An emergency shower with eyewash water flowing next to a sign inside a facility.
Business Insider

How to meet OSHA eyewash requirements in your facility

Eye injuries in the workplace are much more common than they should be. The Occupational Safety and Health Administration, or OSHA, reports that work-related eye injuries blind thousands of people annually.

These injuries are extremely painful and have the potential to leave victims permanently disabled. In addition to harming your valuable employees, they can also cost millions in workers’ compensation, medical costs and lost production.

To maximize safety and help prevent the risk of eye injury on the job, OSHA requires emergency eyewash stations to be readily accessible to employees working in certain industries or facilities:

“Where the eyes or body of any person may be exposed to injurious corrosive materials, suitable facilities for quick, drenching or flushing of the eyes and body shall be provided within the work area for immediate emergency use.” OSHA 29 CFR 1910.151(c)

OSHA outlines the basic need for eyewash stations, but they defer to the American National Standards Institute, or ANSI, for detailed requirements on eyewash safety. ANSI/ISEA Z358.1-2014: American National Standard for Emergency Eyewash and Shower Equipment, sometimes referred to as the ANSI Z358 standard, covers the eyewash regulations.

Understand the essential requirements for eyewash stations to protect yourself and your workers on the job.*

Which facilities require eyewash stations?

Generally, in facilities where workers are handling potentially hazardous materials, OSHA requires an eyewash station. This may include facilities that use materials labeled with the following:

  • Corrosive

  • Toxic

  • Health hazard

  • Irritant

  • Explosive

  • Flammable

  • Oxidizing

If your business is in an industry that deals with refrigerants, industrial trucks and forklifts, battery acids and manufacturing, among others, your workplace likely needs an eyewash station and emergency safety showers.

Eyewash station requirements

Use this list to help you make sure your facility complies with eyewash safety requirements, including where eyewash stations should be located and OSHA water temperature regulations.

  • An eyewash unit must be within a 10-second distance of the workspace. It takes the average person walking at a normal pace about 10 seconds to cross 55 feet, which is the ANSI requirement for eyewash and emergency drenching stations.

  • Ensure the eyewash station is within the required height. Nozzles for eyewash stations should be at least 33 inches from the floor and no more than 45 inches from the floor. Ensure the surrounding area isn’t obstructed. Every employee should be able to easily access the eyewash valve and faucet, so keep a stepstool nearby if necessary.

  • Clearly label the eyewash station with visible signage. Meeting eyewash regulations to protect workers only helps if they know about them. Use appropriate signage throughout your facility to make sure workers can easily locate eyewash stations.

  • Regularly test and inspect the eyewash station. Activate the eyewash unit weekly to make sure it functions properly and can supply water. In addition, conduct an annual inspection to ensure compliance with standards for operation.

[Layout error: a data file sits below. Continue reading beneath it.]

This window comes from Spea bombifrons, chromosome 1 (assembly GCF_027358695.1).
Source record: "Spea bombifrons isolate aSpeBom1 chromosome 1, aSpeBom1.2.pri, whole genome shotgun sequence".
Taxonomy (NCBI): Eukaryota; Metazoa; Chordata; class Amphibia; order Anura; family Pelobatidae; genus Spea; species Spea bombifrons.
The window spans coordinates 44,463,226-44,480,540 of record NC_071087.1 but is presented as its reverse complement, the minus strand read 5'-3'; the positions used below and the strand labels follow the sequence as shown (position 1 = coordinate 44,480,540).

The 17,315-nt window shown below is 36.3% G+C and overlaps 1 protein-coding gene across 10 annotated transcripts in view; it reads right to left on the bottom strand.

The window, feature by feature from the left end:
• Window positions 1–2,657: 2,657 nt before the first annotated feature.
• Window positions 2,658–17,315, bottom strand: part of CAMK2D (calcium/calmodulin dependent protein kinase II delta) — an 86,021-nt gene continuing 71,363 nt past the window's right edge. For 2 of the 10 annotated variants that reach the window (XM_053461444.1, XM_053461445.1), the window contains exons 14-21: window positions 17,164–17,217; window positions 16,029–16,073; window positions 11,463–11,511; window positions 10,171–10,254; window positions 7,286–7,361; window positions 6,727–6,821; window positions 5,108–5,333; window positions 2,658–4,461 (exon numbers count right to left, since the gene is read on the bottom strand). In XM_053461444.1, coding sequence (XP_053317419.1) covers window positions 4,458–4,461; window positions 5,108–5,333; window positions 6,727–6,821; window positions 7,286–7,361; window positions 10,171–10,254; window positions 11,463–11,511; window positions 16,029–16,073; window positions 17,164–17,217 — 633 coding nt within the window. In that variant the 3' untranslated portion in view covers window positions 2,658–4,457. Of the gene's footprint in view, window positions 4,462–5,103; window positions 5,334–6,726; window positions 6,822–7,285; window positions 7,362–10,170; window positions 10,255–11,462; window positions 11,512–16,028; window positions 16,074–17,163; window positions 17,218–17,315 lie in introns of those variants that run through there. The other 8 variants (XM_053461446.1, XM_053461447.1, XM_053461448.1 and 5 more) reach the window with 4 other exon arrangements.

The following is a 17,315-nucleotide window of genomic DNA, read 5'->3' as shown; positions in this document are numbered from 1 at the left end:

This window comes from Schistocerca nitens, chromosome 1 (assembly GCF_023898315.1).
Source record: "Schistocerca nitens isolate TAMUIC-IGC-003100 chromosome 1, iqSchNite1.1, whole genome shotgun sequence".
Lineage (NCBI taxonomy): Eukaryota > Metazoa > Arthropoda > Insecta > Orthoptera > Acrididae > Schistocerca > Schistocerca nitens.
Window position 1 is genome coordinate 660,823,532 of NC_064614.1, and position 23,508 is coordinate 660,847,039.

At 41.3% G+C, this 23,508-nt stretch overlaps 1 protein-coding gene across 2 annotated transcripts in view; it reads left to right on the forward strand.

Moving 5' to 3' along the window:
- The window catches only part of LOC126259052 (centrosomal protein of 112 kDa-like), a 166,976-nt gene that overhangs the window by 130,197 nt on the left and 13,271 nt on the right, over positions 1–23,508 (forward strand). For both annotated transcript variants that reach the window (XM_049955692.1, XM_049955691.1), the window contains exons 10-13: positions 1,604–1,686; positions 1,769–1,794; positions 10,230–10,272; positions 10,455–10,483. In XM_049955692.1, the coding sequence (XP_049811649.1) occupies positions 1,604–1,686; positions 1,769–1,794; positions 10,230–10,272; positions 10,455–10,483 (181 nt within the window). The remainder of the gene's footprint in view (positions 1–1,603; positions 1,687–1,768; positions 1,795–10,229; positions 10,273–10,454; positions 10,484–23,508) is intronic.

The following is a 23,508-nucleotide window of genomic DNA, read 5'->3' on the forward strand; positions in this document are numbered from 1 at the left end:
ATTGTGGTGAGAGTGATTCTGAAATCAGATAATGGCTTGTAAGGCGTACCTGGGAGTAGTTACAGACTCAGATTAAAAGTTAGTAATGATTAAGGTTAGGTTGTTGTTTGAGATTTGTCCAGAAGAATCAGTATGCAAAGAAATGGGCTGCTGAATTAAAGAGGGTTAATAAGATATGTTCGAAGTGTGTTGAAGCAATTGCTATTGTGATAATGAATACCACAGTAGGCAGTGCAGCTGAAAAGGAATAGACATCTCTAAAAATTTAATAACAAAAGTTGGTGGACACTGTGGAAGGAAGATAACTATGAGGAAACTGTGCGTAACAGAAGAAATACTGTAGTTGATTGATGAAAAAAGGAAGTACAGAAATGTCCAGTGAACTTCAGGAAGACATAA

• Check that water flows at a consistent, comfortable temperature. Water should be delivered between 60°F and 100°F on demand. In the event of exposure to hazardous materials, workers must use the station for a full 15 minutes. Maintaining eyewash for that long will be uncomfortable with cold water and even more irritating to the eye with hot water.

    Pro tip: Meet OSHA water temperature requirements while saving on energy costs with a tankless water heater for your eyewash station at the point of use.

Weekly eyewash station inspection checklist

Testing your facility’s eyewash station requires more than turning it on every few days. In addition to ensuring the water flows freely and hasn’t become stagnant, check the following when activating the eyewash station every week:

  • The valve can be operated in less than a second.

  • Water runs clear, and faucets aren’t blocked by sediment.

  • Eyewash stations flow at 0.4 gallons per minute (gpm) at a minimum of 30 pounds per square inch (psi), and shower heads flow at a minimum of 20 gpm.

  • Eyewash stations or emergency showers—including faucets and valves—are easily accessible and free from obstructions.

Track your weekly and annual eyewash station inspections for your records to help protect your crew and your business.

Make sure employees know how to use an eyewash station

When seconds count, an employee’s panic or confusion can delay action and lead to workplace injury. Make sure to incorporate required eyewash training into your new hire procedures and ongoing safety training.

Employees should practice turning on the water quickly, removing contact lenses if worn, and holding their eyelids open under the water flow. Ensure your crew knows that during an eyewash emergency, they should continue flushing their eyes for a minimum of 15 minutes.

At a new or temporary jobsite, clearly show where eyewash stations are located. If your workplace has an increased risk for an emergency eyewash due to the potentially hazardous materials listed above, you can also provide workers with individual eyewash bottles to use while they make their way to the eyewash station.

Ferguson can help with eyewash safety

Our knowledgeable associates can discuss safety products and other essential items you need to run your facility safely. Find the eyewash equipment you need to protect yourself and your crew on

*Note that this content is not a comprehensive list of eyewash station requirements. For complete information, contact the ANSI.